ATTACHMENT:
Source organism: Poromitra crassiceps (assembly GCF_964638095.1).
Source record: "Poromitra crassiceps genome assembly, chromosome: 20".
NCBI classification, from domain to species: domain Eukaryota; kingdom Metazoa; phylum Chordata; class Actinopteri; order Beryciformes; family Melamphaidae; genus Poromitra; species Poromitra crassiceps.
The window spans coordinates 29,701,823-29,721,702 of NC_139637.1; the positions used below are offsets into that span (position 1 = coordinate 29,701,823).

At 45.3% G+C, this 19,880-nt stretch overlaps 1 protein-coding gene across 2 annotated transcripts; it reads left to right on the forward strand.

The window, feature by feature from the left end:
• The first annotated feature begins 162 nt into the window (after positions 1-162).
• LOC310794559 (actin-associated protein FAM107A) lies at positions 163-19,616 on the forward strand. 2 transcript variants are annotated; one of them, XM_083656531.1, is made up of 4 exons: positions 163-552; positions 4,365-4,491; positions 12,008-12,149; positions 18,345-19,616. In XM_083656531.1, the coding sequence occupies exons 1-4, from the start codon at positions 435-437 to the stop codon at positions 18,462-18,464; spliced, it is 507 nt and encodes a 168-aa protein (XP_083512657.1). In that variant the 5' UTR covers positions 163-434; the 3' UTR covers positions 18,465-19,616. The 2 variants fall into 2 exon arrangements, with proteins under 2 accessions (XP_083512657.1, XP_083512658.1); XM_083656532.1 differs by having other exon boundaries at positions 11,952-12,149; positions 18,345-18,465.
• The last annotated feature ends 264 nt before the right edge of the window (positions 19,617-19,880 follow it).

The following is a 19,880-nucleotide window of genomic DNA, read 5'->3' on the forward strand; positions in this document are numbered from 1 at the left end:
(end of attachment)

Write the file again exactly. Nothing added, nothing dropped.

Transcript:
Source organism: Poromitra crassiceps (assembly GCF_964638095.1).
Source record: "Poromitra crassiceps genome assembly, chromosome: 20".
NCBI classification, from domain to species: domain Eukaryota; kingdom Metazoa; phylum Chordata; class Actinopteri; order Beryciformes; family Melamphaidae; genus Poromitra; species Poromitra crassiceps.
The window spans coordinates 29,701,823-29,721,702 of NC_139637.1; the positions used below are offsets into that span (position 1 = coordinate 29,701,823).

At 45.3% G+C, this 19,880-nt stretch overlaps 1 protein-coding gene across 2 annotated transcripts; it reads left to right on the forward strand.

The window, feature by feature from the left end:
• The first annotated feature begins 162 nt into the window (after positions 1-162).
• LOC310794559 (actin-associated protein FAM107A) lies at positions 163-19,616 on the forward strand. 2 transcript variants are annotated; one of them, XM_083656531.1, is made up of 4 exons: positions 163-552; positions 4,365-4,491; positions 12,008-12,149; positions 18,345-19,616. In XM_083656531.1, the coding sequence occupies exons 1-4, from the start codon at positions 435-437 to the stop codon at positions 18,462-18,464; spliced, it is 507 nt and encodes a 168-aa protein (XP_083512657.1). In that variant the 5' UTR covers positions 163-434; the 3' UTR covers positions 18,465-19,616. The 2 variants fall into 2 exon arrangements, with proteins under 2 accessions (XP_083512657.1, XP_083512658.1); XM_083656532.1 differs by having other exon boundaries at positions 11,952-12,149; positions 18,345-18,465.
• The last annotated feature ends 264 nt before the right edge of the window (positions 19,617-19,880 follow it).

The following is a 19,880-nucleotide window of genomic DNA, read 5'->3' on the forward strand; positions in this document are numbered from 1 at the left end: